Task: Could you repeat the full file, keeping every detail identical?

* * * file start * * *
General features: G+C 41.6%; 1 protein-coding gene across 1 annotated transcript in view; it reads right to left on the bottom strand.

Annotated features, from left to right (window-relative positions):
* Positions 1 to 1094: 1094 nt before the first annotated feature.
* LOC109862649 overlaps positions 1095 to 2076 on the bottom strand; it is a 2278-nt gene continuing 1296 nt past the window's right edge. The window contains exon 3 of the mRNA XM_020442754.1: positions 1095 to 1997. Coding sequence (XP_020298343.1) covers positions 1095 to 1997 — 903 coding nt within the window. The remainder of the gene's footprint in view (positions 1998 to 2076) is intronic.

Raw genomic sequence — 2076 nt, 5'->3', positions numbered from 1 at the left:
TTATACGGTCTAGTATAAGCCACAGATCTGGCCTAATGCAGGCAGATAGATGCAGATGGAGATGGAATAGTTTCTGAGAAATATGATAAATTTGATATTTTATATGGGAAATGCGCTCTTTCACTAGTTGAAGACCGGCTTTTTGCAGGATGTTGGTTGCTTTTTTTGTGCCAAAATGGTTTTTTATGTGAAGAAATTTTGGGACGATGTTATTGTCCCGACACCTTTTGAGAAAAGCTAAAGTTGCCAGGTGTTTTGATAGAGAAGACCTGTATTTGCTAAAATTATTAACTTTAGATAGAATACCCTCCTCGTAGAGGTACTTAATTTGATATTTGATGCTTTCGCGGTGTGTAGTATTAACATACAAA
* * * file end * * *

General features: G+C 41.6%; 1 protein-coding gene across 1 annotated transcript in view; it reads right to left on the bottom strand.

Annotated features, from left to right (window-relative positions):
* Positions 1 to 1094: 1094 nt before the first annotated feature.
* LOC109862649 overlaps positions 1095 to 2076 on the bottom strand; it is a 2278-nt gene continuing 1296 nt past the window's right edge. The window contains exon 3 of the mRNA XM_020442754.1: positions 1095 to 1997. Coding sequence (XP_020298343.1) covers positions 1095 to 1997 — 903 coding nt within the window. The remainder of the gene's footprint in view (positions 1998 to 2076) is intronic.

Raw genomic sequence — 2076 nt, 5'->3', positions numbered from 1 at the left:
TTATACGGTCTAGTATAAGCCACAGATCTGGCCTAATGCAGGCAGATAGATGCAGATGGAGATGGAATAGTTTCTGAGAAATATGATAAATTTGATATTTTATATGGGAAATGCGCTCTTTCACTAGTTGAAGACCGGCTTTTTGCAGGATGTTGGTTGCTTTTTTTGTGCCAAAATGGTTTTTTATGTGAAGAAATTTTGGGACGATGTTATTGTCCCGACACCTTTTGAGAAAAGCTAAAGTTGCCAGGTGTTTTGATAGAGAAGACCTGTATTTGCTAAAATTATTAACTTTAGATAGAATACCCTCCTCGTAGAGGTACTTAATTTGATATTTGATGCTTTCGCGGTGTGTAGTATTAACATACAAA